Five Steps for Responding to Water Intrusion Emergency
Reports of water leaking from a bathroom ceiling or other types of water intrusion in a unit are serious complaints that deserve your immediate attention. Sometimes a pipe may break, in which case a household is not at fault. Other times, a resident’s child may have thrown toys down the toilet, causing plumbing problems, or a resident may have forgotten to shut off the tub faucet.
If you or your staff’s response time to water intrusion complaints is too slow, the damage to your property can multiply quickly, making it increasingly difficult to contain the problem and collect the full amount of the repair costs from the head of the household if he was at fault. The following are five steps to help you quickly address reports of water intrusion, protect yourself from false claims by problem households, and help you recoup repair costs from at-fault residents.
Step #1: Find Source of Leak
Once you’re made aware of a water intrusion, the highest priority is to protect the site. Finding the source of the problem may entail accessing units. In situations in which a resident is at fault, oftentimes the resident isn’t in his unit.
Your lease should include language that spells out your access rights in cases of emergency. And any sort of water intrusion would qualify as an emergency because it’s only a matter of time before the situation gets worse. Initially, water or moisture may damage your building’s structure. However, without a thorough investigation and repair, a water intrusion problem may eventually lead to mold and possibly affect the health of the residents at your site.
Proper lease language ensures that your households are aware of your emergency access rights and that there’s no misunderstanding between you and your residents regarding access, says New York attorney Niles Welikson. We’ve provided Model Lease Language: Spell Out Your Access Rights, that you can adapt and use to communicate your emergency access rights.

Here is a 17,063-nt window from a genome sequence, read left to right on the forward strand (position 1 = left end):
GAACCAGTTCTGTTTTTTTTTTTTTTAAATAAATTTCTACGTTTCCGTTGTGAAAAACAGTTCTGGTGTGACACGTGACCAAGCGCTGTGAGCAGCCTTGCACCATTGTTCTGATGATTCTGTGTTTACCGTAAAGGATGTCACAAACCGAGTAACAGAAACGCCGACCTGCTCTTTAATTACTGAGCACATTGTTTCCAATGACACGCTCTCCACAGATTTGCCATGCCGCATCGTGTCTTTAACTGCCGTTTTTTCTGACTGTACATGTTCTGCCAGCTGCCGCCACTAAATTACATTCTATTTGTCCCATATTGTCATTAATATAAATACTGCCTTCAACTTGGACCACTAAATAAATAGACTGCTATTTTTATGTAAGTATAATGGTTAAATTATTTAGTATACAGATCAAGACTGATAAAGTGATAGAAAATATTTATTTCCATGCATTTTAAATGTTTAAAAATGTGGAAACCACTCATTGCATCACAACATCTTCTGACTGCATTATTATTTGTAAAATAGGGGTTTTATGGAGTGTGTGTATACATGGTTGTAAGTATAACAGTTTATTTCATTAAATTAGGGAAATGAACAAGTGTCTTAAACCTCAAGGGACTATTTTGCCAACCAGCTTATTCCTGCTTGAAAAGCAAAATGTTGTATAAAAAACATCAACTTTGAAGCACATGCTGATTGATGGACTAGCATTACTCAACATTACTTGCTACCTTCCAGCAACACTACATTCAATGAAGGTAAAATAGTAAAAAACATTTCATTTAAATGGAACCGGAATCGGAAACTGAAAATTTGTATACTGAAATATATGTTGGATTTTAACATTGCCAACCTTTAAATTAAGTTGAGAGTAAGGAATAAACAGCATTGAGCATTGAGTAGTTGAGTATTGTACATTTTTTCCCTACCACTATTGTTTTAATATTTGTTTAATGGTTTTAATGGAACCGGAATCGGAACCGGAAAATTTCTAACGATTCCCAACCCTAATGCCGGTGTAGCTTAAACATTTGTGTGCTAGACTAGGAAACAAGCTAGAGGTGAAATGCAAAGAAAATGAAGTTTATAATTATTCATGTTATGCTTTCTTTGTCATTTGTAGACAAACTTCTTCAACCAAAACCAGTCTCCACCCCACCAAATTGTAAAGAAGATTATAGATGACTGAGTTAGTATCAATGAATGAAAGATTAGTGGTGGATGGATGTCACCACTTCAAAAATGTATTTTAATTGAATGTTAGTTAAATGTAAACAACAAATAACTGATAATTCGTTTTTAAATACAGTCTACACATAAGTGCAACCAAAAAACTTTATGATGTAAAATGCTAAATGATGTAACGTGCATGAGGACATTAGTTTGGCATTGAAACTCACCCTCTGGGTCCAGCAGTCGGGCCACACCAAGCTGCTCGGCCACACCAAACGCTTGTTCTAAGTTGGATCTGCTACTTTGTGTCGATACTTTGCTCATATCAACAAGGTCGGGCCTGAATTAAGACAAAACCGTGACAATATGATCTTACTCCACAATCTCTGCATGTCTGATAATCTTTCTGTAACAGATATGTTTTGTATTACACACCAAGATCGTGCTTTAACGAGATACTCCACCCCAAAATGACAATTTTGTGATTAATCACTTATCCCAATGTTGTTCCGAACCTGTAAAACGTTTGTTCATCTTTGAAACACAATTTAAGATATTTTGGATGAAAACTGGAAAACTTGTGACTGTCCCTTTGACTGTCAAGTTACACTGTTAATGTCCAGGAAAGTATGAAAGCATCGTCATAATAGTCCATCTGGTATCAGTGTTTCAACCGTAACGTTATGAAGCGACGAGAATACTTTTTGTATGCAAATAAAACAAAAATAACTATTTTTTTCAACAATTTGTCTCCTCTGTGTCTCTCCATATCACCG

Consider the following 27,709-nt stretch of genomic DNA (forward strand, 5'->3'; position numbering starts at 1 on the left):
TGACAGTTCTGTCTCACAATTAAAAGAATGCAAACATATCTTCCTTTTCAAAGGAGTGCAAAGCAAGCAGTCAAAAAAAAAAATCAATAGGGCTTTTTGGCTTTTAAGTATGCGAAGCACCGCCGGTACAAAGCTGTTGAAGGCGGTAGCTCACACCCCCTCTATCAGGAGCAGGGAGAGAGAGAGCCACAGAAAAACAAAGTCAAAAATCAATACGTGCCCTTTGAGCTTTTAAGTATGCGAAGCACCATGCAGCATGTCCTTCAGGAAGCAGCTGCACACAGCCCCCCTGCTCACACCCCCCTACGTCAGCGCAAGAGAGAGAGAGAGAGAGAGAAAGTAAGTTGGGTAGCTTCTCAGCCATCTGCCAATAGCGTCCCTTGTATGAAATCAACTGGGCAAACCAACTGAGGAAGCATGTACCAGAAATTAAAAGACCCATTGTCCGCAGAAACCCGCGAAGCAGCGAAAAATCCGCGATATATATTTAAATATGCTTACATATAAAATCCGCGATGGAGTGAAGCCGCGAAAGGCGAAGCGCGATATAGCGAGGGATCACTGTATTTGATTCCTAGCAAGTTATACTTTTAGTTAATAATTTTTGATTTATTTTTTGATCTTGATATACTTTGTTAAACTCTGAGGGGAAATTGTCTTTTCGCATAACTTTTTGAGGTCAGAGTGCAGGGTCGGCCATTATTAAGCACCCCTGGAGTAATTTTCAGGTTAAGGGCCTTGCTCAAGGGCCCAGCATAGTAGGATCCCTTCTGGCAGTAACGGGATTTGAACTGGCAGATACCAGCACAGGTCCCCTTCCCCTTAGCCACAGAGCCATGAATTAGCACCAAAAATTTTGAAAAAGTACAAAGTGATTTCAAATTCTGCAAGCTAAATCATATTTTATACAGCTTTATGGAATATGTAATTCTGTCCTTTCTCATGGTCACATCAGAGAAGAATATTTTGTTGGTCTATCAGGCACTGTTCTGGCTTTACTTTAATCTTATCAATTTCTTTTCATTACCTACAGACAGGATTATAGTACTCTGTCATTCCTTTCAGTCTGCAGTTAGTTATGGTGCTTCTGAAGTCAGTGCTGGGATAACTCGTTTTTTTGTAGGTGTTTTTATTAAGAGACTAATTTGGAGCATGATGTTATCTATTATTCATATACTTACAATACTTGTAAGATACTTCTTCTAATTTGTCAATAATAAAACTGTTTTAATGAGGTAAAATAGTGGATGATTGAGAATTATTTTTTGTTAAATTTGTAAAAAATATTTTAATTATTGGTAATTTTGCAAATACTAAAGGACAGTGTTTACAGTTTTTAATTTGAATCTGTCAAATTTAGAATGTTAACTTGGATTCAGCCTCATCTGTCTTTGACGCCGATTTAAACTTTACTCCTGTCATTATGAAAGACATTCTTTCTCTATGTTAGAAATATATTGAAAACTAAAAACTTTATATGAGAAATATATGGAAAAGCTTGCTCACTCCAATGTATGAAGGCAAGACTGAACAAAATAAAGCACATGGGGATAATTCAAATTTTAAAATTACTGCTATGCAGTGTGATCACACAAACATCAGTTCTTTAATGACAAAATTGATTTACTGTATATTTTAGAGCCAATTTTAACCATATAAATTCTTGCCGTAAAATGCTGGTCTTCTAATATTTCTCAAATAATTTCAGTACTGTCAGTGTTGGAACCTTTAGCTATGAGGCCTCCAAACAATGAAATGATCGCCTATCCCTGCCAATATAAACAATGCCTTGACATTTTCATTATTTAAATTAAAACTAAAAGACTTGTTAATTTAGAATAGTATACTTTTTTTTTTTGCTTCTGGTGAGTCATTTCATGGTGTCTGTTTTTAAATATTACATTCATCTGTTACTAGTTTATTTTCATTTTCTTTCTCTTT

Step #2: Document Contact Efforts Before Entering Unit
Unless there’s severe flooding, the site owner or manager should make reasonable attempts to contact the household before accessing the unit and let the household member know what you’re doing to fix the problem. Every household should provide the owner with updated contact information in case of an emergency. The resident may have helpful information—such as the presence of pets or a possible source of the leak—that may assist you.
Making reasonable attempts at contacting the household and documenting these efforts will also protect you from false theft and privacy invasion claims from problem residents.
Step #3: Bring Camera and Witness to Problem Area
The owner or the person fixing the problem should have an additional witness present, such as the managing agent. A problem household may falsely claim theft or may have sabotaged property to be able to withhold rent. Photo documentation of the problem before repair may also help prove that the resident was responsible for any damage to the unit.
Step #4: Put Household on Notice
If you or your staff had to enter a resident’s unit without notice, you should acknowledge this fact to the resident and inform him of what you did to address the emergency and the next steps you intend to take. You can leave a letter explaining the circumstances of the water intrusion, your attempts to reach the resident, and the date and time of entry. For an example, you can adapt our Model Letter: Inform Resident of Emergency Entry.
Step #5: Inspect Adjacent Units, Assess Responsibility
Once you fix the leak, it could be the case that the neighbor’s unit is in worse shape than where the problem originated. You should assess the extent of the total damage in the resident’s unit and adjacent units.
Also, if the resident was responsible for the water intrusion, he should pay for unit damage that occurred as a result of his act or neglect. Households have an implied obligation to protect your property from becoming damaged or destroyed. If the resident refuses to pay, with proper proof and witness testimony, you should be able to convince a judge that the resident has caused what is known legally as “waste.” This type of damage goes way beyond ordinary wear and tear. Permitting waste means letting avoidable damage happen. Failing to close windows during a rainstorm and letting a tub overflow are examples of permitting waste.
Niles Welikson, Esq.: Senior Member, Horing, Welikson & Rosen, P.C., 11 Hillside Ave., Williston Park, NY 11596; www.hwrpclaw.com.